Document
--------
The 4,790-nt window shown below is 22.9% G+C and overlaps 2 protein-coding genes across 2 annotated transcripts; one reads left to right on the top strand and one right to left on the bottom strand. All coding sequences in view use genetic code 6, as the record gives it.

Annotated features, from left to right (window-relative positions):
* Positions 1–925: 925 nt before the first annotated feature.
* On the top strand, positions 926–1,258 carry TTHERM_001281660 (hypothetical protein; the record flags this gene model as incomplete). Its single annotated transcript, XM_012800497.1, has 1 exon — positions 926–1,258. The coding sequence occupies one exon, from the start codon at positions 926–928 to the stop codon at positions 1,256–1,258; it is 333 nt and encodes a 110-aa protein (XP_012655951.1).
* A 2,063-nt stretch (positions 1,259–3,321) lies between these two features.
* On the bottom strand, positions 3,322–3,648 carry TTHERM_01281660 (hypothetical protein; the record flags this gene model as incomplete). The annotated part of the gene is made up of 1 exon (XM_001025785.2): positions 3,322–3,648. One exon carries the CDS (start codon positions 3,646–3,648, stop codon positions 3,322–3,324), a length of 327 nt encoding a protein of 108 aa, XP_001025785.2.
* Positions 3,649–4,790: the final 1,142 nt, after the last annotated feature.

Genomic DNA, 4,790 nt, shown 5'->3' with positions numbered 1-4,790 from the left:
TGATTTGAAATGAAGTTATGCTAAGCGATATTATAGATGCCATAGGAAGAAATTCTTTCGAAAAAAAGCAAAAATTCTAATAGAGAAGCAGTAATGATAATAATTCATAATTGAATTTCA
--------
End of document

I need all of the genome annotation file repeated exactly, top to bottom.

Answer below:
The 4,790-nt window shown below is 22.9% G+C and overlaps 2 protein-coding genes across 2 annotated transcripts; one reads left to right on the top strand and one right to left on the bottom strand. All coding sequences in view use genetic code 6, as the record gives it.

Annotated features, from left to right (window-relative positions):
* Positions 1–925: 925 nt before the first annotated feature.
* On the top strand, positions 926–1,258 carry TTHERM_001281660 (hypothetical protein; the record flags this gene model as incomplete). Its single annotated transcript, XM_012800497.1, has 1 exon — positions 926–1,258. The coding sequence occupies one exon, from the start codon at positions 926–928 to the stop codon at positions 1,256–1,258; it is 333 nt and encodes a 110-aa protein (XP_012655951.1).
* A 2,063-nt stretch (positions 1,259–3,321) lies between these two features.
* On the bottom strand, positions 3,322–3,648 carry TTHERM_01281660 (hypothetical protein; the record flags this gene model as incomplete). The annotated part of the gene is made up of 1 exon (XM_001025785.2): positions 3,322–3,648. One exon carries the CDS (start codon positions 3,646–3,648, stop codon positions 3,322–3,324), a length of 327 nt encoding a protein of 108 aa, XP_001025785.2.
* Positions 3,649–4,790: the final 1,142 nt, after the last annotated feature.

Genomic DNA, 4,790 nt, shown 5'->3' with positions numbered 1-4,790 from the left:
TGATTTGAAATGAAGTTATGCTAAGCGATATTATAGATGCCATAGGAAGAAATTCTTTCGAAAAAAAGCAAAAATTCTAATAGAGAAGCAGTAATGATAATAATTCATAATTGAATTTCA